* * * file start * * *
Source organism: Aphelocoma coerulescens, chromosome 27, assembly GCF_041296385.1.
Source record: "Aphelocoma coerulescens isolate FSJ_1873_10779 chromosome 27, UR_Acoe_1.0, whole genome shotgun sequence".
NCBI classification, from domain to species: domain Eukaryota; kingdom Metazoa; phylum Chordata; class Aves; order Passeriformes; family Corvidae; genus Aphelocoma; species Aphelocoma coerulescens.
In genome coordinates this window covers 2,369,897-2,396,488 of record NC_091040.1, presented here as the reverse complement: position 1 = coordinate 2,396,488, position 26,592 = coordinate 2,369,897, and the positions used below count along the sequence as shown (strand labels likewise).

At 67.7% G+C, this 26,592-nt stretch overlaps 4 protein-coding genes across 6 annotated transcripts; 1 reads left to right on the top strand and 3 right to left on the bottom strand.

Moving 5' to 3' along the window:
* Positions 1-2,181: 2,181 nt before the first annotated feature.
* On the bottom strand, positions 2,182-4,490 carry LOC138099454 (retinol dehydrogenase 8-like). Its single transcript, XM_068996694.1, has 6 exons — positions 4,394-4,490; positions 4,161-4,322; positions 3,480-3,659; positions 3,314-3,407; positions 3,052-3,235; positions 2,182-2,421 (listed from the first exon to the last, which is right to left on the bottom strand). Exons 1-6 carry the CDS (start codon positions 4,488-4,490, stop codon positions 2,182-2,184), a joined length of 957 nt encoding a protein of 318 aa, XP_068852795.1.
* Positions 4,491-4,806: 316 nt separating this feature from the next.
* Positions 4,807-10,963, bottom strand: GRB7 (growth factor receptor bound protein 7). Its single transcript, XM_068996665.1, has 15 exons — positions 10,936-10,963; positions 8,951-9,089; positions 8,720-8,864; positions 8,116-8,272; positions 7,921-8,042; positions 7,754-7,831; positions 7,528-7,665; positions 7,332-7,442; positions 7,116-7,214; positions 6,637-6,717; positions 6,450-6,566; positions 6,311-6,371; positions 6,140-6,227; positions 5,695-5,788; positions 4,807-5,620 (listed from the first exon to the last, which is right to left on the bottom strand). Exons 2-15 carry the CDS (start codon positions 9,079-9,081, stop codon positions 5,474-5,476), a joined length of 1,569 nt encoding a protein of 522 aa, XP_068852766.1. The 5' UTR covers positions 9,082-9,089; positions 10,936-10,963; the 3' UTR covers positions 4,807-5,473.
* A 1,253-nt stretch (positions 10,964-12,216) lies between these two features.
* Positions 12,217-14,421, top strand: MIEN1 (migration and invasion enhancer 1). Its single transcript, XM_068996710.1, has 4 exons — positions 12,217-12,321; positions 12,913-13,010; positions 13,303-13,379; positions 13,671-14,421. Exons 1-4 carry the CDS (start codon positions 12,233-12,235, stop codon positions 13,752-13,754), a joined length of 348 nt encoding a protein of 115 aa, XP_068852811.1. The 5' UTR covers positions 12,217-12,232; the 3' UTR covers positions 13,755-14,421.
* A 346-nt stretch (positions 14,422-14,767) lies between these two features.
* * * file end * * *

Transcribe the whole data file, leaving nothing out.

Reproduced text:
Source organism: Aphelocoma coerulescens, chromosome 27, assembly GCF_041296385.1.
Source record: "Aphelocoma coerulescens isolate FSJ_1873_10779 chromosome 27, UR_Acoe_1.0, whole genome shotgun sequence".
NCBI classification, from domain to species: domain Eukaryota; kingdom Metazoa; phylum Chordata; class Aves; order Passeriformes; family Corvidae; genus Aphelocoma; species Aphelocoma coerulescens.
In genome coordinates this window covers 2,369,897-2,396,488 of record NC_091040.1, presented here as the reverse complement: position 1 = coordinate 2,396,488, position 26,592 = coordinate 2,369,897, and the positions used below count along the sequence as shown (strand labels likewise).

At 67.7% G+C, this 26,592-nt stretch overlaps 4 protein-coding genes across 6 annotated transcripts; 1 reads left to right on the top strand and 3 right to left on the bottom strand.

Moving 5' to 3' along the window:
* Positions 1-2,181: 2,181 nt before the first annotated feature.
* On the bottom strand, positions 2,182-4,490 carry LOC138099454 (retinol dehydrogenase 8-like). Its single transcript, XM_068996694.1, has 6 exons — positions 4,394-4,490; positions 4,161-4,322; positions 3,480-3,659; positions 3,314-3,407; positions 3,052-3,235; positions 2,182-2,421 (listed from the first exon to the last, which is right to left on the bottom strand). Exons 1-6 carry the CDS (start codon positions 4,488-4,490, stop codon positions 2,182-2,184), a joined length of 957 nt encoding a protein of 318 aa, XP_068852795.1.
* Positions 4,491-4,806: 316 nt separating this feature from the next.
* Positions 4,807-10,963, bottom strand: GRB7 (growth factor receptor bound protein 7). Its single transcript, XM_068996665.1, has 15 exons — positions 10,936-10,963; positions 8,951-9,089; positions 8,720-8,864; positions 8,116-8,272; positions 7,921-8,042; positions 7,754-7,831; positions 7,528-7,665; positions 7,332-7,442; positions 7,116-7,214; positions 6,637-6,717; positions 6,450-6,566; positions 6,311-6,371; positions 6,140-6,227; positions 5,695-5,788; positions 4,807-5,620 (listed from the first exon to the last, which is right to left on the bottom strand). Exons 2-15 carry the CDS (start codon positions 9,079-9,081, stop codon positions 5,474-5,476), a joined length of 1,569 nt encoding a protein of 522 aa, XP_068852766.1. The 5' UTR covers positions 9,082-9,089; positions 10,936-10,963; the 3' UTR covers positions 4,807-5,473.
* A 1,253-nt stretch (positions 10,964-12,216) lies between these two features.
* Positions 12,217-14,421, top strand: MIEN1 (migration and invasion enhancer 1). Its single transcript, XM_068996710.1, has 4 exons — positions 12,217-12,321; positions 12,913-13,010; positions 13,303-13,379; positions 13,671-14,421. Exons 1-4 carry the CDS (start codon positions 12,233-12,235, stop codon positions 13,752-13,754), a joined length of 348 nt encoding a protein of 115 aa, XP_068852811.1. The 5' UTR covers positions 12,217-12,232; the 3' UTR covers positions 13,755-14,421.
* A 346-nt stretch (positions 14,422-14,767) lies between these two features.